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Old 06-19-2018, 11:37 AM
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So you're suggesting using a 'dual size key'? Like half of it being 3/16 and the other half being 1/4?

Don't know if it exists like that short of a machine shop making one.
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Old 06-19-2018, 11:45 AM
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Found these, but neither specify the keyway width. Guess you'll have to call them. Both appear to be a Buck Algonqun part, specifically for the Atomic 4.

https://propshopinc.com/3-1-2-solid-...mc350-p14.html

https://www.generalpropeller.com/sol...1=Transmission
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Old 06-19-2018, 11:53 AM
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Old 06-19-2018, 12:03 PM
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Ok, I'm an idiot.

Was about to post a photo showing the size of the hole in the coupling, that it was 3/4".


The only problem is that I'm using a printed ruler and I didn't start at zero. Started at the edge of the paper.
Starting at zero, the coupling hole is 7/8".

The Moyer part for a 7/8" shaft DOES include a 1/4" keyway.
I'll go back to my closet now.


After the fact note for future reference:
My shaft IS a 3/4" shaft. It also has a 1/4" keyway.

Was unable to find a new coupling with these parameters.

Ordered a 7/8th coupling with 1/4" keyway thinking that was the right size. Did not use it since shaft did not fit right, went back with original part.
:-(
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Old 06-19-2018, 12:06 PM
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FWIW I think the split coupling is a huge and worthy upgrade. Getting a sound shaft out of a sound solid coupling in tight quarters is a terrible horrible no good very bad job.
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  #119   IP: 70.186.109.11
Old 07-01-2018, 06:15 PM
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Spent several hours in the boat last night, a/c unit in the door.

Prop shaft had backed out 4 inches on its own.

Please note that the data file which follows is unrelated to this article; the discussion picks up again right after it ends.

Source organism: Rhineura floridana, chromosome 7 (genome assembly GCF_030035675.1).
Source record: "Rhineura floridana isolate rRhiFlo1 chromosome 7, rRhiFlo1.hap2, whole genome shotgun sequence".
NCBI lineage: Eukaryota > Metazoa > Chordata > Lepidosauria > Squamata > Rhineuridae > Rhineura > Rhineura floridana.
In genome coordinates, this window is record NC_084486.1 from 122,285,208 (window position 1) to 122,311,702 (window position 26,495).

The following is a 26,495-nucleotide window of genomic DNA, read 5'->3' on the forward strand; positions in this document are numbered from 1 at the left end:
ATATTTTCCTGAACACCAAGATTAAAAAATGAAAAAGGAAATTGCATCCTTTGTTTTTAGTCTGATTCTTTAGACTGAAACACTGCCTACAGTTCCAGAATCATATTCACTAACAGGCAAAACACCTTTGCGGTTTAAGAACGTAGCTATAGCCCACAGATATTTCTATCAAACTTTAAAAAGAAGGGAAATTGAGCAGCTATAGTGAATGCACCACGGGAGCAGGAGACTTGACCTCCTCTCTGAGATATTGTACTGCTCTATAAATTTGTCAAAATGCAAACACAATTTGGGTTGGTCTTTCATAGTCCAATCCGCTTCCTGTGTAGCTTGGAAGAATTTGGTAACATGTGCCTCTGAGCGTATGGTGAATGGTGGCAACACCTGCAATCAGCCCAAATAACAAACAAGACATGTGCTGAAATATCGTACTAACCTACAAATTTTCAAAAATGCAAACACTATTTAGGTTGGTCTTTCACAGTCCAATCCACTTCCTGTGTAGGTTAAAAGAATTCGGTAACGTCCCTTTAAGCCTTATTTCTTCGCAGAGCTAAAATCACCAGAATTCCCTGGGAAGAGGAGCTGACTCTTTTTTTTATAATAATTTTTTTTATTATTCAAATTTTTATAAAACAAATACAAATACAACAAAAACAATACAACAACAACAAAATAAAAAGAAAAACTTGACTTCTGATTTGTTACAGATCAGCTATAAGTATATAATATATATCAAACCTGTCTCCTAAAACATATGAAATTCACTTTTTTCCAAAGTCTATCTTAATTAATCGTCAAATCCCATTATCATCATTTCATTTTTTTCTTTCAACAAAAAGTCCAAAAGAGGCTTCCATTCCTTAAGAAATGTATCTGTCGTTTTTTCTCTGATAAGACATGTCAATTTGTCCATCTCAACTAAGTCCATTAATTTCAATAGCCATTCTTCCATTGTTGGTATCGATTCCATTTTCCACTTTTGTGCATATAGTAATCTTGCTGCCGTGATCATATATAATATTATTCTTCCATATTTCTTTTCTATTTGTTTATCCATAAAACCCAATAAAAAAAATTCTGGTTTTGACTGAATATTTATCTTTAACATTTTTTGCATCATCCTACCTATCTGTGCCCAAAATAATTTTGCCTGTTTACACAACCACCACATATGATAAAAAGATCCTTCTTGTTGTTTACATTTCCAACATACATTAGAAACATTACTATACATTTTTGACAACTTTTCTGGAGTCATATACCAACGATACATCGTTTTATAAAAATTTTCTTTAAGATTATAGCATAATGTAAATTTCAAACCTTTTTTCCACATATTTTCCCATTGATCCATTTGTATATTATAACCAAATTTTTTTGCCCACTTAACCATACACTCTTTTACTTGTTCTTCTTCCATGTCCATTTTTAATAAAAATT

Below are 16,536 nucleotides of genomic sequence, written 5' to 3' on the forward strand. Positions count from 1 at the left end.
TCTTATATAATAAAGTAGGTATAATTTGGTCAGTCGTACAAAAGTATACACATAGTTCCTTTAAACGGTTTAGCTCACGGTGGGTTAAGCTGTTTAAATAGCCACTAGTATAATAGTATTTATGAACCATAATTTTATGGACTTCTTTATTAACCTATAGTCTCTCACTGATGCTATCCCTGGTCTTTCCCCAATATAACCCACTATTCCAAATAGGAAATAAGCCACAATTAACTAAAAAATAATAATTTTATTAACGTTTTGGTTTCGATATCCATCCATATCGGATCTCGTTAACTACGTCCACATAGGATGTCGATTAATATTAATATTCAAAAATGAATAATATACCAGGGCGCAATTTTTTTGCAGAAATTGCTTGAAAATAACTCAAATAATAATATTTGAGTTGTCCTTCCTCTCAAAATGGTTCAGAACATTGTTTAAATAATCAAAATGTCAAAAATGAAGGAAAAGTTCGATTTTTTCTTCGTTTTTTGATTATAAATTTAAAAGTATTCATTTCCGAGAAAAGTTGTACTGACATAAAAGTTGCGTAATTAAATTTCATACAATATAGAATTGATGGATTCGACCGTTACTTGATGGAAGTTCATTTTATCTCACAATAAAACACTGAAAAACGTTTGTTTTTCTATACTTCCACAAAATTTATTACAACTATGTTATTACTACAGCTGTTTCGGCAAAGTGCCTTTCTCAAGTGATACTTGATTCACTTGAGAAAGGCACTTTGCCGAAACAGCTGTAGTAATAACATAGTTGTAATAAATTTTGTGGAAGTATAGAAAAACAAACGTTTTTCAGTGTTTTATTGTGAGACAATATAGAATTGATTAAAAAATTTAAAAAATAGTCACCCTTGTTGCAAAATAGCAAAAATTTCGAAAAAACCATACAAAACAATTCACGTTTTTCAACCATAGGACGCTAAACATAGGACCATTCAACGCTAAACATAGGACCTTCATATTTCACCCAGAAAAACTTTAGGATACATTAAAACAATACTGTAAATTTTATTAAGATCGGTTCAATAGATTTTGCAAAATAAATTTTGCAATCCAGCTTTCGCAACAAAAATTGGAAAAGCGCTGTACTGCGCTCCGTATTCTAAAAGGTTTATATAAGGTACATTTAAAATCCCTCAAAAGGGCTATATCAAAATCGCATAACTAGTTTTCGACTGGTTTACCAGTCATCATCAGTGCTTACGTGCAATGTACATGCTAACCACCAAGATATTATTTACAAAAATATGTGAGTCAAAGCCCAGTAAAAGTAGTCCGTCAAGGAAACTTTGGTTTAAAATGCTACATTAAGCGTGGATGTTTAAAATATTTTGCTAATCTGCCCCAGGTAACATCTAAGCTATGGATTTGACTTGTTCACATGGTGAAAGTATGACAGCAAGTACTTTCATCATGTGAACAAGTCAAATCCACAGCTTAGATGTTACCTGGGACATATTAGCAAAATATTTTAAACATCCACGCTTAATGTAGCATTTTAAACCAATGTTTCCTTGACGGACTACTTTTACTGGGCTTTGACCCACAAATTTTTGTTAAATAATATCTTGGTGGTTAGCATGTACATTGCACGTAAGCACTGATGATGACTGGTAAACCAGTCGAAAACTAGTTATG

Got coupling reinstalled.
Shaft key reinstalled.
Pinch bolt sitting in shaft detent.
Pinch bolt tightened hard and wired in place with heavy copper wire.

Shoved the motor back into place, got a few mount bolts into the floor.

Had tried installing 3 new coupling bolts but they were too long.
They went thru the coupling and pressed against the trans housing.
Removed those and went back with original non rusty coupling bolts.

Removed water pump cover to change the impeller.
Had bought 2 paper pump cover gaskets cuz I didn't know which pump I had.
Come to find out neither gasket fit because the pump cover was the type
held on by thumbscrews and has a thin rubber o-ring type seal.
Apparently its an MMI water pump door kit.
https://moyermarine.com/product/mmi-...t-csob_10_370/
So now I have 2 untouched paper water pump gaskets but really need the o-ring type seal.

Guess which is the old part?

Had to gently beat the old impeller copper center ring off the pump shaft.
Shaft in great condition.
All 6 'ears' of the impeller were 1/2 way separated from the base.
Installed new impeller and closed up the back plate of the pump.

Hooked everything up but ran into two issues that I left unfinished.

Having problem lining up the exhaust pipe. Got one bolt and new gasket in. Have to twist the fitting slightly to align the 2nd bolt and hole.
I think the solution to this is to use a rope to pull up the standpipe slightly thus twisting the exhaust pipe just enough for it to align. Appears to be some weight on the pipe causing it to twist.

Also the rear sink side engine mount twisted a bit, so the bolt holes don't align with the holes in the floor.
For this, I can lift the engine slightly with a come-along, realign the mount and drop it back into place.

So other then the exhaust bolt and floor bolts, everything is back together including the new electronic points and coil.
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Old 07-04-2018, 08:46 AM
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I don't know, Bill, but there might be a few more seconds left in that impeller. Actually it looks like you got it out just in time. Now c'mon up to Norfolk and hook up a new exhaust pipe for me.
Thank you for documenting what you are doing.
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Old 07-04-2018, 10:09 PM
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Never been to that area and it actually sounds like it would be a good time.
:-)

I actually was pretty shocked how bad that impeller was, when I saw it.

I'm doing this to document the various issues that I come across and solutions, as accurately as possible.

I've been helped by so many people, I'm hoping the tales here may help somebody in return.

All work in this last discussion is done by laying over the motor on a cushion. Get in there, do something for a few minutes, then get out and rest for a bit.
Repeat till done.
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Old 07-07-2018, 11:17 PM
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Today's update

Since was rainy and overcast, that made a good day to go work on the boat.

Got the motor mounts all turned straight, where one was crooked. All bolts into the floor thru the mounts and tightened.

After an hour of trying to get the 2nd exhaust manifold bolt installed but failing, a slip neighbor came by and offered to help. I held the exhaust stack in position and within 2 minutes he had the 2nd bolt screwed in and tightened.
I thanked him profusely cuz it had been driving me crazy not to be able to get that bolt in.